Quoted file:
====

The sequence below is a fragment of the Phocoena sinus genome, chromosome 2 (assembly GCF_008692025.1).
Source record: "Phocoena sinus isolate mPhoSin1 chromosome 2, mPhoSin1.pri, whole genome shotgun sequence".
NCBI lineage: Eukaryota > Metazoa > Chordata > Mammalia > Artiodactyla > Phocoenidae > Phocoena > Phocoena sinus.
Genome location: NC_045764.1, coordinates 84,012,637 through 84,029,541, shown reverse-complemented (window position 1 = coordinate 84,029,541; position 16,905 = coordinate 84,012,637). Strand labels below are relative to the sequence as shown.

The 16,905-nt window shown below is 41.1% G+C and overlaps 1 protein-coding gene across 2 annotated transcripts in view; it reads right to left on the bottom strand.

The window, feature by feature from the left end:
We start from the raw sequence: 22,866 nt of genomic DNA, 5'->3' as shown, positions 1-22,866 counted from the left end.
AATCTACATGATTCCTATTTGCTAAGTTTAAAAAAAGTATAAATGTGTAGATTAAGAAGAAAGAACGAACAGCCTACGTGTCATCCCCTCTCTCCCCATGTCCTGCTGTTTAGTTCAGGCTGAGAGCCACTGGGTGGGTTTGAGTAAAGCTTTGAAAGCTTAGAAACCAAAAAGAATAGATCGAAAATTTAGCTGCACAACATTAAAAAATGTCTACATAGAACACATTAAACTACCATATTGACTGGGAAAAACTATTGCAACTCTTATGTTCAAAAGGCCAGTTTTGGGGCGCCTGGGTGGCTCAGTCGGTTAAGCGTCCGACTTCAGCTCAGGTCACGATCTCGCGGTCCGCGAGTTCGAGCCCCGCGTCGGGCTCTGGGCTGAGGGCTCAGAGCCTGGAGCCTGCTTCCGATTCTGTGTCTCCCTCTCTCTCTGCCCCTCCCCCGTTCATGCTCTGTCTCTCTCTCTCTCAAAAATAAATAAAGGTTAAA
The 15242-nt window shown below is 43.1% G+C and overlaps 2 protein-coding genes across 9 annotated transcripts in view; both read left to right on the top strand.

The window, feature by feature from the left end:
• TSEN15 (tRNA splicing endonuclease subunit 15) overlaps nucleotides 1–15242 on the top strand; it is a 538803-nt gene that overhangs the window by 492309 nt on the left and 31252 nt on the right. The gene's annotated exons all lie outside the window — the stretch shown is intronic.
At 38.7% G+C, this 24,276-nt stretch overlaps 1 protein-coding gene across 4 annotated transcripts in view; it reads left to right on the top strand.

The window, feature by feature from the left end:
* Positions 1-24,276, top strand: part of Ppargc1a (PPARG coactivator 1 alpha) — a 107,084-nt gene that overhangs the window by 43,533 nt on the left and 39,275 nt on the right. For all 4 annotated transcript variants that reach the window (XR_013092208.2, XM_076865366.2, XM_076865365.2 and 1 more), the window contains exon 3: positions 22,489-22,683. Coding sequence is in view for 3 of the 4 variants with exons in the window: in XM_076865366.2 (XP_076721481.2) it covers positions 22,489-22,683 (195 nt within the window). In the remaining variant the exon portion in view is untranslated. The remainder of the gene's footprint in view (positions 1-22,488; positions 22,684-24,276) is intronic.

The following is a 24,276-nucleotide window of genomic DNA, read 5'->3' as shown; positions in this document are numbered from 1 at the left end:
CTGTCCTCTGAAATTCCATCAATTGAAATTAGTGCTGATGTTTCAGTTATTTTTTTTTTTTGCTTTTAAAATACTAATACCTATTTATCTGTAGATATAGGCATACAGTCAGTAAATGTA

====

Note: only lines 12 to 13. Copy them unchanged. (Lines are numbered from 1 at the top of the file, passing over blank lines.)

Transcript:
At 38.7% G+C, this 24,276-nt stretch overlaps 1 protein-coding gene across 4 annotated transcripts in view; it reads left to right on the top strand.

The window, feature by feature from the left end: